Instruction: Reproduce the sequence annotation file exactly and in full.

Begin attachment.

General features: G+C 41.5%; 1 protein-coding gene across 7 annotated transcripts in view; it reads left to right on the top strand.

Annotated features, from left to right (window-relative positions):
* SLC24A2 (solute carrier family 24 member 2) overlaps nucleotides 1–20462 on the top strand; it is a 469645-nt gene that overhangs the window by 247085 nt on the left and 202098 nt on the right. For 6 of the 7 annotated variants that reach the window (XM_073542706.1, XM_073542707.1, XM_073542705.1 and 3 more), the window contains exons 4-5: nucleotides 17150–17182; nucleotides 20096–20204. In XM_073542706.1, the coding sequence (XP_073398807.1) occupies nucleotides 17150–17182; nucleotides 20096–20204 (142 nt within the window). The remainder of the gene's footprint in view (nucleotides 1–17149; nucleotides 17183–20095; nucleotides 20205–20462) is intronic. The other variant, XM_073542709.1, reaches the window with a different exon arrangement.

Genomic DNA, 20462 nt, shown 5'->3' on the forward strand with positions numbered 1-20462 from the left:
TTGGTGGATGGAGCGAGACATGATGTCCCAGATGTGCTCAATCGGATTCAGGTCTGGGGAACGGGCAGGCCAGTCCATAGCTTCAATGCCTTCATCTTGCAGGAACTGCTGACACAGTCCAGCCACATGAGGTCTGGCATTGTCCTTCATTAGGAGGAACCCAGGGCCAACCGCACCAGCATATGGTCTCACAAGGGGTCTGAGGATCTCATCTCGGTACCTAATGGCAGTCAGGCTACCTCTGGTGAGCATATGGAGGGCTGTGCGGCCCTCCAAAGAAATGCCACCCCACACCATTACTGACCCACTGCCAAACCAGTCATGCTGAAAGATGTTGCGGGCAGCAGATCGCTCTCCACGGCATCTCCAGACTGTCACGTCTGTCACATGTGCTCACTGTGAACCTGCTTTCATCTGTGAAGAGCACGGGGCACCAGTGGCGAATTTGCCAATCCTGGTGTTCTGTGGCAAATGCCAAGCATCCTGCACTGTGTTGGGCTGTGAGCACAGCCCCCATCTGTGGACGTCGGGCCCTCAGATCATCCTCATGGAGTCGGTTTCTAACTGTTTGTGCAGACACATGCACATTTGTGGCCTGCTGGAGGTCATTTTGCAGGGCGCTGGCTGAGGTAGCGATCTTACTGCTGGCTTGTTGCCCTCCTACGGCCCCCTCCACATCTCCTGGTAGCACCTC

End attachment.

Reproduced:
General features: G+C 41.5%; 1 protein-coding gene across 7 annotated transcripts in view; it reads left to right on the top strand.

Annotated features, from left to right (window-relative positions):
* SLC24A2 (solute carrier family 24 member 2) overlaps nucleotides 1–20462 on the top strand; it is a 469645-nt gene that overhangs the window by 247085 nt on the left and 202098 nt on the right. For 6 of the 7 annotated variants that reach the window (XM_073542706.1, XM_073542707.1, XM_073542705.1 and 3 more), the window contains exons 4-5: nucleotides 17150–17182; nucleotides 20096–20204. In XM_073542706.1, the coding sequence (XP_073398807.1) occupies nucleotides 17150–17182; nucleotides 20096–20204 (142 nt within the window). The remainder of the gene's footprint in view (nucleotides 1–17149; nucleotides 17183–20095; nucleotides 20205–20462) is intronic. The other variant, XM_073542709.1, reaches the window with a different exon arrangement.

Genomic DNA, 20462 nt, shown 5'->3' on the forward strand with positions numbered 1-20462 from the left:
TTGGTGGATGGAGCGAGACATGATGTCCCAGATGTGCTCAATCGGATTCAGGTCTGGGGAACGGGCAGGCCAGTCCATAGCTTCAATGCCTTCATCTTGCAGGAACTGCTGACACAGTCCAGCCACATGAGGTCTGGCATTGTCCTTCATTAGGAGGAACCCAGGGCCAACCGCACCAGCATATGGTCTCACAAGGGGTCTGAGGATCTCATCTCGGTACCTAATGGCAGTCAGGCTACCTCTGGTGAGCATATGGAGGGCTGTGCGGCCCTCCAAAGAAATGCCACCCCACACCATTACTGACCCACTGCCAAACCAGTCATGCTGAAAGATGTTGCGGGCAGCAGATCGCTCTCCACGGCATCTCCAGACTGTCACGTCTGTCACATGTGCTCACTGTGAACCTGCTTTCATCTGTGAAGAGCACGGGGCACCAGTGGCGAATTTGCCAATCCTGGTGTTCTGTGGCAAATGCCAAGCATCCTGCACTGTGTTGGGCTGTGAGCACAGCCCCCATCTGTGGACGTCGGGCCCTCAGATCATCCTCATGGAGTCGGTTTCTAACTGTTTGTGCAGACACATGCACATTTGTGGCCTGCTGGAGGTCATTTTGCAGGGCGCTGGCTGAGGTAGCGATCTTACTGCTGGCTTGTTGCCCTCCTACGGCCCCCTCCACATCTCCTGGTAGCACCTC